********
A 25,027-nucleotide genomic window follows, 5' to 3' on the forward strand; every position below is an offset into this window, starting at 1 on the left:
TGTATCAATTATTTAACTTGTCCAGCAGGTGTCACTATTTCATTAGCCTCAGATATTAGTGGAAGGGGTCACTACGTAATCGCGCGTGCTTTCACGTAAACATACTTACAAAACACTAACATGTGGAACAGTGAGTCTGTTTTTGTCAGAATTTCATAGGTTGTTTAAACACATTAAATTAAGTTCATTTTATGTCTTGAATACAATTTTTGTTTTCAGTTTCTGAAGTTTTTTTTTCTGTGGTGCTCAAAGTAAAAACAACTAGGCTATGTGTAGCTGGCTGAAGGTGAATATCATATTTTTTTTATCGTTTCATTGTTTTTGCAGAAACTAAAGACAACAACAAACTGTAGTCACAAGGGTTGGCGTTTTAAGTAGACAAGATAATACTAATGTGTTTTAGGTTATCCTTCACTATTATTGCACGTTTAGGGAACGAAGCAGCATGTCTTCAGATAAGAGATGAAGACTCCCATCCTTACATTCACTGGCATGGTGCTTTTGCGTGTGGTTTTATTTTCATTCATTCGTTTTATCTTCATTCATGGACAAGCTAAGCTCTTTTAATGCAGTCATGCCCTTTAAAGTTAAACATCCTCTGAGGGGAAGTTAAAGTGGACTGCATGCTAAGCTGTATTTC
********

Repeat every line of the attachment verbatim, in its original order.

A 25,027-nucleotide genomic window follows, 5' to 3' on the forward strand; every position below is an offset into this window, starting at 1 on the left:
TGTATCAATTATTTAACTTGTCCAGCAGGTGTCACTATTTCATTAGCCTCAGATATTAGTGGAAGGGGTCACTACGTAATCGCGCGTGCTTTCACGTAAACATACTTACAAAACACTAACATGTGGAACAGTGAGTCTGTTTTTGTCAGAATTTCATAGGTTGTTTAAACACATTAAATTAAGTTCATTTTATGTCTTGAATACAATTTTTGTTTTCAGTTTCTGAAGTTTTTTTTTCTGTGGTGCTCAAAGTAAAAACAACTAGGCTATGTGTAGCTGGCTGAAGGTGAATATCATATTTTTTTTATCGTTTCATTGTTTTTGCAGAAACTAAAGACAACAACAAACTGTAGTCACAAGGGTTGGCGTTTTAAGTAGACAAGATAATACTAATGTGTTTTAGGTTATCCTTCACTATTATTGCACGTTTAGGGAACGAAGCAGCATGTCTTCAGATAAGAGATGAAGACTCCCATCCTTACATTCACTGGCATGGTGCTTTTGCGTGTGGTTTTATTTTCATTCATTCGTTTTATCTTCATTCATGGACAAGCTAAGCTCTTTTAATGCAGTCATGCCCTTTAAAGTTAAACATCCTCTGAGGGGAAGTTAAAGTGGACTGCATGCTAAGCTGTATTTC